Parents' immersion in smartphones has left some neglected children starting primary school unable to hold conversations, new British research warns.
Almost a third of children starting school are not ready for the classroom, with many lacking social skills, having speech problems or not toilet trained, the survey of senior primary school staff has found.
Teachers warned of children suffering from a lack of attention and interaction from parents obsessed with their smartphones.
One head teacher said: "There is limited parent/child interaction. Four year-olds know how to swipe a phone but haven't a clue about conversations".
Another primary school leader warned: "We are having more and more children entering our early years stage with delayed speech and a lack of school readiness.
"I feel much of this is down to challenging family circumstances alongside the rise of mobile phones and other mobile technology, which means parents are more often to be seen on the phone than talking to their children."
The survey of more than 1100 senior primary staff carried out by The Key, an information and advice service for head teachers, estimates at least 194,000 children could be ill-prepared to start school in September.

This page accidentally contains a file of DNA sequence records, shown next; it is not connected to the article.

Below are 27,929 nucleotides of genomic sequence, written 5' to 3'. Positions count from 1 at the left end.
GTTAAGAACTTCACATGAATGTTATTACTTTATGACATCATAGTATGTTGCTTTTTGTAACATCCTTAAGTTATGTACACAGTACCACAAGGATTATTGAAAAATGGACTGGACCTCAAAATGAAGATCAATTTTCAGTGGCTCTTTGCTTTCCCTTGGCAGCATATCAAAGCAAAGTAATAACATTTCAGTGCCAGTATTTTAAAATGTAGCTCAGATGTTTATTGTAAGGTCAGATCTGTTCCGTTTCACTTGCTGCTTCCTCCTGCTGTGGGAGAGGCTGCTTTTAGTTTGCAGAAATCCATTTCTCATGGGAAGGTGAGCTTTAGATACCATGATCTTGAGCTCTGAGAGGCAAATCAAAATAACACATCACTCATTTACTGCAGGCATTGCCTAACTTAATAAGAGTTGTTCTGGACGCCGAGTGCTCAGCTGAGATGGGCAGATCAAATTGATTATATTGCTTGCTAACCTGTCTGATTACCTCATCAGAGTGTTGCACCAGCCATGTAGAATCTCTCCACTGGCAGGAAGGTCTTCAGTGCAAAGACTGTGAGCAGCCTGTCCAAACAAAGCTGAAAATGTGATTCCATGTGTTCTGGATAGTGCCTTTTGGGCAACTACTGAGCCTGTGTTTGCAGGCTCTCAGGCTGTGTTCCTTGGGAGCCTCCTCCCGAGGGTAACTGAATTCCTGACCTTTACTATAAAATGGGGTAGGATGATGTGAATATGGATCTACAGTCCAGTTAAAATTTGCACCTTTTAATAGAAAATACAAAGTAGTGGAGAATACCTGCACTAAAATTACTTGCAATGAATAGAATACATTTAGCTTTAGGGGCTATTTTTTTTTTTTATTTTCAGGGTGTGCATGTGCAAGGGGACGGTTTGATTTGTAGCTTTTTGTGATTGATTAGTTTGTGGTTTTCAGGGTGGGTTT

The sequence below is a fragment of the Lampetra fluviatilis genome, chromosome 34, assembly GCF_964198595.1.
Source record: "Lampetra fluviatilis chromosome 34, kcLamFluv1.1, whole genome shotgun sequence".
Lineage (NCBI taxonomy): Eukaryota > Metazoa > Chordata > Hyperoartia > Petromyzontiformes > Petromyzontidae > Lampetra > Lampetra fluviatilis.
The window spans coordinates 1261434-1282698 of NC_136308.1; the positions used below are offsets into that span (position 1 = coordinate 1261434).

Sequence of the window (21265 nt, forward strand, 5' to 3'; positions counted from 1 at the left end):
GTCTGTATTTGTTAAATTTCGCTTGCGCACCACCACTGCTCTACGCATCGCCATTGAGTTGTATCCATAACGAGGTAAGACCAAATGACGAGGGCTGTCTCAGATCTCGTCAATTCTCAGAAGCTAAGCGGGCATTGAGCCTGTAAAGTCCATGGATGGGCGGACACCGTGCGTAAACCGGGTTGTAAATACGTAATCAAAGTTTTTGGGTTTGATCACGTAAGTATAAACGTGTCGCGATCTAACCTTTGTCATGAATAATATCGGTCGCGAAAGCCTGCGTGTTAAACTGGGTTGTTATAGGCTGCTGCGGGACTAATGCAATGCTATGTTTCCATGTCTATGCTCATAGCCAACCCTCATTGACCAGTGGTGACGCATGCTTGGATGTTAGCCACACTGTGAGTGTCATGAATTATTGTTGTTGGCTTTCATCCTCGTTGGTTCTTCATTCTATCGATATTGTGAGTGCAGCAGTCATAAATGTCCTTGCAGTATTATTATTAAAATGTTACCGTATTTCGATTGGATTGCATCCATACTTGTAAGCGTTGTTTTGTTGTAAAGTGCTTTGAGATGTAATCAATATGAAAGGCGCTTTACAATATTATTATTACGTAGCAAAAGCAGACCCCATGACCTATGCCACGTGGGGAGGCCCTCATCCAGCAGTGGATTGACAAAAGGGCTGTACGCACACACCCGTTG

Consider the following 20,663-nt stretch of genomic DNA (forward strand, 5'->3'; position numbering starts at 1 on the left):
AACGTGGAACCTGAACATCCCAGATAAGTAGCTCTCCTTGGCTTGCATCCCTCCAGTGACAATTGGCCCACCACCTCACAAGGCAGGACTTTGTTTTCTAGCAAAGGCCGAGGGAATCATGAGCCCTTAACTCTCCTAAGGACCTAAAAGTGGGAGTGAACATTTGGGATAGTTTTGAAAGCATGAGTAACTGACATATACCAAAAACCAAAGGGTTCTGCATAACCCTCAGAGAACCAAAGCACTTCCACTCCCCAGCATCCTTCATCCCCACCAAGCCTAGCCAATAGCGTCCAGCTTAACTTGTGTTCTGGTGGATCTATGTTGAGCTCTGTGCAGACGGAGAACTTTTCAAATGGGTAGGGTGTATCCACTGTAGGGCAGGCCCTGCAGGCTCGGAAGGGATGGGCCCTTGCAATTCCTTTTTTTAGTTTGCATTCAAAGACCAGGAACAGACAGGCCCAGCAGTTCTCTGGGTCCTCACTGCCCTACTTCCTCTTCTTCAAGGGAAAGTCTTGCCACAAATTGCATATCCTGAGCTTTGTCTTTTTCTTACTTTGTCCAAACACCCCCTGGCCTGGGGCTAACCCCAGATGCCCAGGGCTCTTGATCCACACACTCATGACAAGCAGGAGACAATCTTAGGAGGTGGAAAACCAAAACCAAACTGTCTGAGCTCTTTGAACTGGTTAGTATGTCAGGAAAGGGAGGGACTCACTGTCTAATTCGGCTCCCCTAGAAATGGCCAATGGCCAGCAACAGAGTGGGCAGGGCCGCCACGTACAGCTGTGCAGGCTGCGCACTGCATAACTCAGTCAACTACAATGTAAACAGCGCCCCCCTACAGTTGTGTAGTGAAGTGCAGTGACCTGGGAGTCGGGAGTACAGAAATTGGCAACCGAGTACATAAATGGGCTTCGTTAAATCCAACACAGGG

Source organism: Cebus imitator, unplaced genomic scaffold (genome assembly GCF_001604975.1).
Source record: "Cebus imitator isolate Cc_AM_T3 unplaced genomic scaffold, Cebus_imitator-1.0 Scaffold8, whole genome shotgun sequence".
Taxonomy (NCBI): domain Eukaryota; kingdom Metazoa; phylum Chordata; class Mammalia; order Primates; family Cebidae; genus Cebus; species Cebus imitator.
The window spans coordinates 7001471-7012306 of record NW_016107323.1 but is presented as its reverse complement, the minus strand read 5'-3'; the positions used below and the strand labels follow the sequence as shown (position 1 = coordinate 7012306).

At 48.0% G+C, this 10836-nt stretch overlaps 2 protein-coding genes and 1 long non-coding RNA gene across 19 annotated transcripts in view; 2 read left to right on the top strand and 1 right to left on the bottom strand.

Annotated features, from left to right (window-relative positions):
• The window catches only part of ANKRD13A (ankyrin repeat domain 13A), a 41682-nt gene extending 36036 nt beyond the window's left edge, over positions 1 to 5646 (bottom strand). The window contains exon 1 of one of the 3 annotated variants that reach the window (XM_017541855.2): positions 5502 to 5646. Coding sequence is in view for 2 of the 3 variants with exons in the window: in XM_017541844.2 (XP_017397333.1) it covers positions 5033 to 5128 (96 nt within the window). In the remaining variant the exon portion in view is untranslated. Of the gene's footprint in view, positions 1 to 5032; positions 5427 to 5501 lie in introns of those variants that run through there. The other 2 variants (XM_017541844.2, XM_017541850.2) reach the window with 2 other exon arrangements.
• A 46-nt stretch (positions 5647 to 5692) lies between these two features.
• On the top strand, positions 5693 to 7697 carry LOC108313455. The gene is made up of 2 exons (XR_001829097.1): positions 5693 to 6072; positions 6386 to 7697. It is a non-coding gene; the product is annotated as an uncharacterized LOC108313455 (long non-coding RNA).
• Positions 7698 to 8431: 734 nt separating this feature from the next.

The State of Education report found about 80 per cent of teachers were worried about poor social skills or children having speech problems. More than two-thirds had seen children lacking "self-help skills".
Teachers also reported levels of reading, writing and numeracy were lower than they should be.
Fergal Roche, The Key chief executive, said: "School leaders are already struggling to retain staff and manage their teachers' workload, so add thousands more pupils arriving ill-prepared for the classroom to the equation, and the burden placed on our schools will be huge.
"An agreed definition of what school-readiness means could be the first step to helping schools, parents and early years practitioners identify what national or localised support is required to meet this growing issue."
Gareth Jenkins director of poverty policy at Save The Children said the report "provides yet further evidence that too many children are not getting the support they need to thrive in their early years".
He said: "Research for Save The Children has shown that falling behind in their early years can drastically limit a child's chances of success later on, affecting results throughout school, and even earnings as adults."
Last year, a leading child psychiatrist suggested parents enforce a "talk not tap" rule at the dinner table to stop smartphones and tablets taking over children's lives.
Dr Hayley Van Zwanenberg, of the Priory clinics, warned that children "transfixed" by social media and messaging risk growing up emotionally stunted and unable to cope properly with the real world.